5G handset marks the first moves to the new generation

Geralyn Samia
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ZTE chief scientist Xiang Jiying hails the display of the first pre-5G handset, ready for a global standard next year. But the Americans made its arrival at Mobile World Congress a close-run thing, writes Alan Burkitt-Gray

Mobile speeds are set to increase to gigabit rates, with what’s believed to be the first-ever 1Gbps smartphone, unveiled in Barcelona at this year’s Mobile World Congress.

Chinese vendor ZTE is claiming to have won the race to demonstrate the first phone that will use the still emerging 5G standards, in collaboration with US chipmaker Qualcomm. China Mobile is likely to be among the first customers. 

ZTE is officially calling it “pre-5G”, but the industry is moving towards a universal agreed 5G standard, says the company’s chief scientist Xiang Jiying, the person heading the company’s 5G research. 

“The target is a global standard for 5G next year,” says Xiang. “We’re finding more and more convergence. Next year we will have a pre-commercial product for 5G.”

Xiang describes the device that ZTE announced at the Barcelona event as “a prototype handset” but adds: “This is the very first [5G] handset.”

He says that “there are no significant disagreements” between companies in the mobile industry, with just some “small” differences needing to be resolved between now and 2018. “Before the standard is frozen we will already know the architecture”, so ZTE will be able to start work on network equipment. Any changes that are needed will be taken care of in software, he adds. “We will be very fast making changes.”

Qualcomm Snapdragon chip

The pre-5G smartphone uses Qualcomm Snapdragon chip technology, says ZTE – emphasising the importance of ZTE’s continued relationship with US technology companies. That relationship nearly came to an end last year, when US authorities found that the company had set up elaborate ways to sell equipment into Iran with American hardware and software – including Qualcomm chips. 

Another ZTE announcement at Barcelona hailed the development of a 5G software-defined baseband unit, using Intel technology. It was, said the company, the world’s first 5G radio access network system using software-defined networking and network function virtualisation.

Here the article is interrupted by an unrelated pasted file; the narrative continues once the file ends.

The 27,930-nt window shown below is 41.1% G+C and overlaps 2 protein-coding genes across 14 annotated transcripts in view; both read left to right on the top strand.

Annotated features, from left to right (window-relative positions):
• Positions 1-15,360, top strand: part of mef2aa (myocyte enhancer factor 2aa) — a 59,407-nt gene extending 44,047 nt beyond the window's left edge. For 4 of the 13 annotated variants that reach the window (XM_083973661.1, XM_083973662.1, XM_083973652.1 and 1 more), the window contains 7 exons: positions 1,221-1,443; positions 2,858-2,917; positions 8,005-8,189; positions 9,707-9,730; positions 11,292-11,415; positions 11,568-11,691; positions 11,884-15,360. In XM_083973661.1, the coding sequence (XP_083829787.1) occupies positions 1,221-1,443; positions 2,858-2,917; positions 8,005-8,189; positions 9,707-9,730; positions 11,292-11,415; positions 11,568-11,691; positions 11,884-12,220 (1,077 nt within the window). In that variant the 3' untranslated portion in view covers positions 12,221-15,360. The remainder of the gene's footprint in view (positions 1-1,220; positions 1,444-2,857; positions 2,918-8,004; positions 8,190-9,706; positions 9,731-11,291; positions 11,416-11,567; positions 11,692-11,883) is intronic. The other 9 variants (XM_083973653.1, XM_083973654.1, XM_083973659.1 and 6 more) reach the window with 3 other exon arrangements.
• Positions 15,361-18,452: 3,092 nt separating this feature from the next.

ZTE had broken the licence conditions under which it used the US technology. Days before the Barcelona event started, news emerged that a settlement was close to agreement: otherwise, it is hard to see how it could have included that pre-5G phone with the Qualcomm chip or the Intel-equipped base-band unit on its vast exhibition stand at the show. 

As it is, the details of the agreement will be hard for ZTE: an immediate fine of $892 million, plus another $300 million suspended for seven years, a total of almost $1.2 billion. At the same time, the management team responsible for the scam have been removed: their signatures were literally on the paperwork that was leaked by the US. 

Export compliance 

A new team is in place. The former CTO, Zhao Xianming, became chairman and president immediately in the wake of the scandal. In March, Yin Yimin became chairman, leaving Zhao to focus on his CEO-like role. An American lawyer, Matt Bell, is global head of export compliance. 

And now, with the mess finally cleared up, ZTE can refocus on its role in the move to 5G. “Last year we finished off the phase one prototype with China Mobile,” says Xiang. “Now we are in phase two. This will support a much higher bandwidth and higher throughput than phase one.” The latest trial transmitted data at 50Gbps on just 1.2GHz of bandwidth in the 28GHz band. 

The most important 5G development, he says, is SDMA. In an industry that loves its abbreviations, that’s a relatively new one. It means spatial division multiple access. In simple terms, it means bandwidth can be shared between terminals that are in different places within a cell site’s coverage area. 

That’s why he’s talking of 50Gbps of data. No handset or other terminal could conceivably consume so much; but that data could be shared between a thousand or more devices, with each targeted by its beam. “Many users and many handsets will share the same frequency,” he says. 

This is unlike 4G, he says, where all the users in a cell’s footprint have to share the bandwidth.